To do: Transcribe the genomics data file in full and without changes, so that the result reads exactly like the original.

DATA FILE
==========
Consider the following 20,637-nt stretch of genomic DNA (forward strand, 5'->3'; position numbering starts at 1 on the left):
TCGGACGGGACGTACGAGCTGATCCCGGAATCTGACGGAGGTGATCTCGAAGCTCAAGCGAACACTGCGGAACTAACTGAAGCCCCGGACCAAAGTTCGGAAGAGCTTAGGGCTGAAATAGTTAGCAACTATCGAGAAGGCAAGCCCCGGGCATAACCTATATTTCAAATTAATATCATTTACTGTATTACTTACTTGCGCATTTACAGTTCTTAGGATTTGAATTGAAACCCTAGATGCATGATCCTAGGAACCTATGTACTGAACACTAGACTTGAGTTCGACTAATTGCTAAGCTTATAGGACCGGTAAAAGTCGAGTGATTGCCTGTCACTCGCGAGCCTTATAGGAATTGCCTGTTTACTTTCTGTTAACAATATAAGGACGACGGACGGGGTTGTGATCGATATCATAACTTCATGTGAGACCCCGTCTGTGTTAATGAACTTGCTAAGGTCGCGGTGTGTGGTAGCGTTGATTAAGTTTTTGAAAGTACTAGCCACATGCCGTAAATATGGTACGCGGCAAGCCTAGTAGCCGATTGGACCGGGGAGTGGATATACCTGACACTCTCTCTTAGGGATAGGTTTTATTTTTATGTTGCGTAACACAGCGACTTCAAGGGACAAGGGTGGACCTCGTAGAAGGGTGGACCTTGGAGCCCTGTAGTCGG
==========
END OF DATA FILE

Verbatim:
Consider the following 20,637-nt stretch of genomic DNA (forward strand, 5'->3'; position numbering starts at 1 on the left):
TCGGACGGGACGTACGAGCTGATCCCGGAATCTGACGGAGGTGATCTCGAAGCTCAAGCGAACACTGCGGAACTAACTGAAGCCCCGGACCAAAGTTCGGAAGAGCTTAGGGCTGAAATAGTTAGCAACTATCGAGAAGGCAAGCCCCGGGCATAACCTATATTTCAAATTAATATCATTTACTGTATTACTTACTTGCGCATTTACAGTTCTTAGGATTTGAATTGAAACCCTAGATGCATGATCCTAGGAACCTATGTACTGAACACTAGACTTGAGTTCGACTAATTGCTAAGCTTATAGGACCGGTAAAAGTCGAGTGATTGCCTGTCACTCGCGAGCCTTATAGGAATTGCCTGTTTACTTTCTGTTAACAATATAAGGACGACGGACGGGGTTGTGATCGATATCATAACTTCATGTGAGACCCCGTCTGTGTTAATGAACTTGCTAAGGTCGCGGTGTGTGGTAGCGTTGATTAAGTTTTTGAAAGTACTAGCCACATGCCGTAAATATGGTACGCGGCAAGCCTAGTAGCCGATTGGACCGGGGAGTGGATATACCTGACACTCTCTCTTAGGGATAGGTTTTATTTTTATGTTGCGTAACACAGCGACTTCAAGGGACAAGGGTGGACCTCGTAGAAGGGTGGACCTTGGAGCCCTGTAGTCGG